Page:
WHERE TO INVADE NEXT
Director: Michael Moore
Screenwriter: Michael Moore
Runtime: 119 mins.
Australian release date: 7 April 2016
Previewed at: Dendy Newtown, Sydney, on 4 April 2016.
An even larger Michael Moore than usual (Capitalism: A Love Story / Bowling For Columbine / Fahrenheit 9/11) sets out on “a mission to pick the flowers not the weeds” of progressive ideas in his latest documentary, Where To Invade Next. In an attempt to make the USA take a serious look at itself, he playfully ‘invades’ parts of Europe and North Africa to ‘steal’ policies that in some cases originated in the USA and were embraced by the rest of the world but are currently ignored in their land of origin. Ideas like free secondary and tertiary education, recognition of workers’ rights and equal representation of women in work and politics. He maintains that many Americans know what is wrong with the USA but are unaware that there are answers to these problems that are working right now in other places.
In Italy he interviews a couple of workers who regale him with stories of their eight weeks annual leave. There is a moment when the camera steadies on Moore’s face and you can almost see the WTF? thought-bubble above his head - a similar expression comes from the Italians when Moore reveals that you are lucky to get two weeks annual leave in the good ol’ USA. Then on to France, where healthy lunches are served in schools, a chef plans the menus and the fresh, nutritious meals work out cheaper than the equivalent USA processed crap. A friend sends a couple of photos of the canteen lunch at her US college and you can almost see the French students gagging; there’s a funny scene in which he offers his can of Coca-Cola to one of the French students who gets a case of the shakes after one sip! It seems they don’t have vending machines in French schools and fizzy drinks aren’t on sale. Vive la France!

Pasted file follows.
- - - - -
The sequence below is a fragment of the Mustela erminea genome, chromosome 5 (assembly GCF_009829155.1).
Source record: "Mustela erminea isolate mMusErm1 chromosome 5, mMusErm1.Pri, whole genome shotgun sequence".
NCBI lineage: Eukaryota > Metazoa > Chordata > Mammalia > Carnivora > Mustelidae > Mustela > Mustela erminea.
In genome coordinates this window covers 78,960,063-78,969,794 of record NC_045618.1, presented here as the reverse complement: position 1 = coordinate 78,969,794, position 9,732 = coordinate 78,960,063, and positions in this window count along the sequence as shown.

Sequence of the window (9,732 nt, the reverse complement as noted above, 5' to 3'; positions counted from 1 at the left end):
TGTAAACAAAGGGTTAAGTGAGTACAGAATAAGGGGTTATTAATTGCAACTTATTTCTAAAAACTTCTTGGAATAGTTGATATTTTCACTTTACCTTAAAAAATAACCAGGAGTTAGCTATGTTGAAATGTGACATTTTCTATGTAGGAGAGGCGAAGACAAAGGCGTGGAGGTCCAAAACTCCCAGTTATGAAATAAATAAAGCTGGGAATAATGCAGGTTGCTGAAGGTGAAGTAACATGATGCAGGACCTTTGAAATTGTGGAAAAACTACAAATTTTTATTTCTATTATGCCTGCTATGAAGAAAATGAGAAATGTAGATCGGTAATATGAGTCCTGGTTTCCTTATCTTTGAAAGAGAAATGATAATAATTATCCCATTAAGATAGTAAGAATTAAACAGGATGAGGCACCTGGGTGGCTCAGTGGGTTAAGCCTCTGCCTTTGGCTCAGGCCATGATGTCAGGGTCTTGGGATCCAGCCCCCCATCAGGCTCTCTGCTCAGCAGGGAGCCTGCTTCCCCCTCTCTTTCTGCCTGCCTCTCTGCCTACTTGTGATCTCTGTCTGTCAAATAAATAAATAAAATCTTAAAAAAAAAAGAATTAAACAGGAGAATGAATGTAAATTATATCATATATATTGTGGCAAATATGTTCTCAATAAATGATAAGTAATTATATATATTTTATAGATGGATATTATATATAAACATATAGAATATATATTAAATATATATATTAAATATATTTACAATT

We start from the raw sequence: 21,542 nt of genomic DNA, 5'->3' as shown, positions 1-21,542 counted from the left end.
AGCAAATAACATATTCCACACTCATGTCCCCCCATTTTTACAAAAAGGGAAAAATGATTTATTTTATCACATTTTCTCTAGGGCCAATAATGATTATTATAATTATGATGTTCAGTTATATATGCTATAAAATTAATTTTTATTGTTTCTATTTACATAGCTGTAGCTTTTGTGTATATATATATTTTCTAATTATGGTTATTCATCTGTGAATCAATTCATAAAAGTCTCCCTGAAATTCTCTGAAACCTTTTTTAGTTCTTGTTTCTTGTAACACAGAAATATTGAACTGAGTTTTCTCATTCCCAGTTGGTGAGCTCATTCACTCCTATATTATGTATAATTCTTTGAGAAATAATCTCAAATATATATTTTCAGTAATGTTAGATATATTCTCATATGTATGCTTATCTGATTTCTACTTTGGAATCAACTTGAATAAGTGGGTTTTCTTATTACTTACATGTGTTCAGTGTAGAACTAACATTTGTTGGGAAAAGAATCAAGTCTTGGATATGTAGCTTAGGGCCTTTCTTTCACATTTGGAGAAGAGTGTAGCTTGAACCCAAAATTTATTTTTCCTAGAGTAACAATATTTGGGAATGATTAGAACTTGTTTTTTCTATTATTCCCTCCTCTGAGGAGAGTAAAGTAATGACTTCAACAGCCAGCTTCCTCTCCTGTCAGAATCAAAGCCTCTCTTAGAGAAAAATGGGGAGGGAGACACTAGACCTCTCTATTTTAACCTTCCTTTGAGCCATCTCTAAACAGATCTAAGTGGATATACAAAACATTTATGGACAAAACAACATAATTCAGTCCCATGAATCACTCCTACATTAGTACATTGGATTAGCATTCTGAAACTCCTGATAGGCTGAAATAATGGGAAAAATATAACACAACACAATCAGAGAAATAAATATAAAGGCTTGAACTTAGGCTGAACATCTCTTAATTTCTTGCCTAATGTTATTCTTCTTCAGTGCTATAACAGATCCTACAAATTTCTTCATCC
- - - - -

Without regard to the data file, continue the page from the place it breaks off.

Moore goes on to cover the educational systems in Slovenia and Finland and interviews the odd US student who has taken up their studies overseas to escape the horrendous USA college fees. He looks at the strong presence of females in the Icelandic government and business sectors and the amazing prison system in Norway where gaols look like holiday camps and prisoners have the keys to their own ‘cells.’
Where To Invade Next is provocative film-making in Moore’s inimitable style and it is well worth seeing as he reminds us how we need to keep ourselves informed and that life as we know it, including in Australia, is not necessarily the best it could be. We may think have all the answers but we need to acknowledge that there is often a better way to do things, especially as there is a push here to adopt US-style education and health policies. It’s good to see that Moore keeps lumbering down the path he started on way back in 1989 with Roger & Me.